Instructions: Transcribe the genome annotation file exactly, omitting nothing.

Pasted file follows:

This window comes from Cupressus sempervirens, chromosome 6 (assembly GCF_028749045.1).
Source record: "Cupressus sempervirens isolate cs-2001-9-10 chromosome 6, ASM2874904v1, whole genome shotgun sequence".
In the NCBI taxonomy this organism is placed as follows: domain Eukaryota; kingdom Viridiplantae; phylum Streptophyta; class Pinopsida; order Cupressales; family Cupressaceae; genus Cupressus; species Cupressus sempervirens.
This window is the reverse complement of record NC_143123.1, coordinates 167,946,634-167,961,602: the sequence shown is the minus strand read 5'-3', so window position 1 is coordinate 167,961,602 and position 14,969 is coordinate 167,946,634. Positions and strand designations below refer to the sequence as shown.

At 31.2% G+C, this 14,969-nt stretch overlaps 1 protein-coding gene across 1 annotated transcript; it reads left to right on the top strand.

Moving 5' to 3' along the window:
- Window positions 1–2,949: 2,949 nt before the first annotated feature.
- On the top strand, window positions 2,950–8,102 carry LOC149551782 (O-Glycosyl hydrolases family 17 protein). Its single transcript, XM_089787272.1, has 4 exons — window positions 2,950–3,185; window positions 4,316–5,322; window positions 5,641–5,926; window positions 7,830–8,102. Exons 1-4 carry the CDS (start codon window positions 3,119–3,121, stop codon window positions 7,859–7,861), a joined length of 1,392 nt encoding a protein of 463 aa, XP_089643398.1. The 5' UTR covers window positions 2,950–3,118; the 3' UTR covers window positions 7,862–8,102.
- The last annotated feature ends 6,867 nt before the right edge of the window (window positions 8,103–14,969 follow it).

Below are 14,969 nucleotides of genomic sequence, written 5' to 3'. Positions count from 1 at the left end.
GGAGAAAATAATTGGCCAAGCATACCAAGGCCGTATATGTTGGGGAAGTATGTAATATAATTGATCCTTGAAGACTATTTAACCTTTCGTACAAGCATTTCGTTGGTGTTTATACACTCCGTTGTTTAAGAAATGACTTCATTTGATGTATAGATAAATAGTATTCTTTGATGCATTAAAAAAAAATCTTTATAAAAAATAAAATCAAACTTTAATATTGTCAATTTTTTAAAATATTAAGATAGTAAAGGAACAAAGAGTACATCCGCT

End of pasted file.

This window comes from Cupressus sempervirens, chromosome 6 (assembly GCF_028749045.1).
Source record: "Cupressus sempervirens isolate cs-2001-9-10 chromosome 6, ASM2874904v1, whole genome shotgun sequence".
In the NCBI taxonomy this organism is placed as follows: domain Eukaryota; kingdom Viridiplantae; phylum Streptophyta; class Pinopsida; order Cupressales; family Cupressaceae; genus Cupressus; species Cupressus sempervirens.
This window is the reverse complement of record NC_143123.1, coordinates 167,946,634-167,961,602: the sequence shown is the minus strand read 5'-3', so window position 1 is coordinate 167,961,602 and position 14,969 is coordinate 167,946,634. Positions and strand designations below refer to the sequence as shown.

At 31.2% G+C, this 14,969-nt stretch overlaps 1 protein-coding gene across 1 annotated transcript; it reads left to right on the top strand.

Moving 5' to 3' along the window:
- Window positions 1–2,949: 2,949 nt before the first annotated feature.
- On the top strand, window positions 2,950–8,102 carry LOC149551782 (O-Glycosyl hydrolases family 17 protein). Its single transcript, XM_089787272.1, has 4 exons — window positions 2,950–3,185; window positions 4,316–5,322; window positions 5,641–5,926; window positions 7,830–8,102. Exons 1-4 carry the CDS (start codon window positions 3,119–3,121, stop codon window positions 7,859–7,861), a joined length of 1,392 nt encoding a protein of 463 aa, XP_089643398.1. The 5' UTR covers window positions 2,950–3,118; the 3' UTR covers window positions 7,862–8,102.
- The last annotated feature ends 6,867 nt before the right edge of the window (window positions 8,103–14,969 follow it).

Below are 14,969 nucleotides of genomic sequence, written 5' to 3'. Positions count from 1 at the left end.
GGAGAAAATAATTGGCCAAGCATACCAAGGCCGTATATGTTGGGGAAGTATGTAATATAATTGATCCTTGAAGACTATTTAACCTTTCGTACAAGCATTTCGTTGGTGTTTATACACTCCGTTGTTTAAGAAATGACTTCATTTGATGTATAGATAAATAGTATTCTTTGATGCATTAAAAAAAAATCTTTATAAAAAATAAAATCAAACTTTAATATTGTCAATTTTTTAAAATATTAAGATAGTAAAGGAACAAAGAGTACATCCGCT